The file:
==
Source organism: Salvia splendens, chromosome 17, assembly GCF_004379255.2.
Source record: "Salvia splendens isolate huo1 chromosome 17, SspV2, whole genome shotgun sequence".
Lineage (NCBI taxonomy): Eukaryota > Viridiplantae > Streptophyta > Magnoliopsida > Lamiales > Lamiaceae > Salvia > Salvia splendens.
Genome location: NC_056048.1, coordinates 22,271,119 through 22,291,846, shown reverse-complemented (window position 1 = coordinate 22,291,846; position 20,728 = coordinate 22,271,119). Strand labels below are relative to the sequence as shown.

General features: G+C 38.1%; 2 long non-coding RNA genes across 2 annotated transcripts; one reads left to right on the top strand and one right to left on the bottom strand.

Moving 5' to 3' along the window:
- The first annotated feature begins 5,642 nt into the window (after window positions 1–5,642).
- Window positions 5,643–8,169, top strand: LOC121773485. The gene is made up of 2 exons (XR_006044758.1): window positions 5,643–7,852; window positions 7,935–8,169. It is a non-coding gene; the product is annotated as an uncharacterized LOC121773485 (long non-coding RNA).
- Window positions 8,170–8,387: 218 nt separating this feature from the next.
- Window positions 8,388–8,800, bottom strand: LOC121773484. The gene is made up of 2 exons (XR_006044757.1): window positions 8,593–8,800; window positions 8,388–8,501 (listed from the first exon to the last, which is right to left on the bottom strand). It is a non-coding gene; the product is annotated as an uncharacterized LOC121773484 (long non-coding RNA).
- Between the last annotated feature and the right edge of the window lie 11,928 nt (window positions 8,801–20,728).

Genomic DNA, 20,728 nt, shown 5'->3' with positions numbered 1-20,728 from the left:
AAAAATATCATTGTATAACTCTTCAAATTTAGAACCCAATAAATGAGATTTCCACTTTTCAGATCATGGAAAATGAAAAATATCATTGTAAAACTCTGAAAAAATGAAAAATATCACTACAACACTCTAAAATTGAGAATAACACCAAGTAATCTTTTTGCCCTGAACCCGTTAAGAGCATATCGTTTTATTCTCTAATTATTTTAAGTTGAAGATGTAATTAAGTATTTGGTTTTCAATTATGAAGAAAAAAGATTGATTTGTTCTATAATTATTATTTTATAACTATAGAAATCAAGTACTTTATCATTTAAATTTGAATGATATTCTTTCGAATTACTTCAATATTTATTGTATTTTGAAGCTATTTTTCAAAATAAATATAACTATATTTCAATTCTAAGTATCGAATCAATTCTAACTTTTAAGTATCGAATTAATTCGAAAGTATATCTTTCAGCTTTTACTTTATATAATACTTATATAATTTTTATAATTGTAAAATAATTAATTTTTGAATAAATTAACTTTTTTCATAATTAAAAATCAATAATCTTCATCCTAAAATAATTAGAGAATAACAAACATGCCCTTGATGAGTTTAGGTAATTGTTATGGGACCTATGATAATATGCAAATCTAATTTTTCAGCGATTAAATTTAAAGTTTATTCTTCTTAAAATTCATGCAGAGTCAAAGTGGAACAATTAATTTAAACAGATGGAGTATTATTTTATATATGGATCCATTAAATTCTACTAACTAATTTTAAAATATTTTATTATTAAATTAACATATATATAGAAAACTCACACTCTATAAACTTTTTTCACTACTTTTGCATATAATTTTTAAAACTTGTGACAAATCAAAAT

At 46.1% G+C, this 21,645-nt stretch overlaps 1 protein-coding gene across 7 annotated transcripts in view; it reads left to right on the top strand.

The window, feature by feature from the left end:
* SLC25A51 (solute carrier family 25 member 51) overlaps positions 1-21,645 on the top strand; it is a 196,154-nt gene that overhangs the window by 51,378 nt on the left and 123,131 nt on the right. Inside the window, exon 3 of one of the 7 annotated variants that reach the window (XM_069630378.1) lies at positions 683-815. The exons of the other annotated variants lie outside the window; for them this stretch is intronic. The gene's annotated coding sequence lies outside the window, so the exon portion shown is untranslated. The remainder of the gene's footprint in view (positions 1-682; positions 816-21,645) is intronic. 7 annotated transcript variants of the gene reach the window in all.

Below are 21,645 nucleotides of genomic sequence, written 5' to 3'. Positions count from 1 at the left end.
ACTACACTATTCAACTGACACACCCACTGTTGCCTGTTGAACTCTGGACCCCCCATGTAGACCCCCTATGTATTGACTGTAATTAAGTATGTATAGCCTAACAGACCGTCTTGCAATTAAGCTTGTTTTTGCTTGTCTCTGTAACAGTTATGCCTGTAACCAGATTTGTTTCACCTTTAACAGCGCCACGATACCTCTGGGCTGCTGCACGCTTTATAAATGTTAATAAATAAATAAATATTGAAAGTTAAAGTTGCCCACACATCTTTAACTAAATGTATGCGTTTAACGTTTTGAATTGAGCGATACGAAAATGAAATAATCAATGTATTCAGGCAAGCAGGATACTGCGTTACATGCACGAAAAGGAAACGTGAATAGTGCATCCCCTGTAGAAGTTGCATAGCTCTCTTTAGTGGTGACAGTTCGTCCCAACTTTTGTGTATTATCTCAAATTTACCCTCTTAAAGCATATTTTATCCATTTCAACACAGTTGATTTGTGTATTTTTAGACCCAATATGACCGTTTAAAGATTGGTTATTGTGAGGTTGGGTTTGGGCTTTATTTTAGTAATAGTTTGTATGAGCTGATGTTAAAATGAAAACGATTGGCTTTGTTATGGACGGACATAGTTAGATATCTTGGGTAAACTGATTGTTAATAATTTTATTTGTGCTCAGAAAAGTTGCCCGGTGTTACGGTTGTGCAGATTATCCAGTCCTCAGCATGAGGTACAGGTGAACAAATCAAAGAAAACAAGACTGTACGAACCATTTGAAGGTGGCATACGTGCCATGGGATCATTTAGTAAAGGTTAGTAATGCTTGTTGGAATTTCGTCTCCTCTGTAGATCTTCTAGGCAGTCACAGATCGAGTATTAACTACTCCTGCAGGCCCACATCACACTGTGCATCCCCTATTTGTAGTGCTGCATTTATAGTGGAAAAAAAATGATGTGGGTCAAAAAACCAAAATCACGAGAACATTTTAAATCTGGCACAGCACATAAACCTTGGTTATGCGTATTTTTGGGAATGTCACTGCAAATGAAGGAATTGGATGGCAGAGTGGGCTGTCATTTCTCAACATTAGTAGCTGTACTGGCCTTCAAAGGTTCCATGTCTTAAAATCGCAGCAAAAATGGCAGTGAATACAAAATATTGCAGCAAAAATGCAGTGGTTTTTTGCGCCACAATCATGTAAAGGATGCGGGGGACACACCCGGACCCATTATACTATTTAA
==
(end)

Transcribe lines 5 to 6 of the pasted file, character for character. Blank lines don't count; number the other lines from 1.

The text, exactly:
General features: G+C 38.1%; 2 long non-coding RNA genes across 2 annotated transcripts; one reads left to right on the top strand and one right to left on the bottom strand.

Moving 5' to 3' along the window: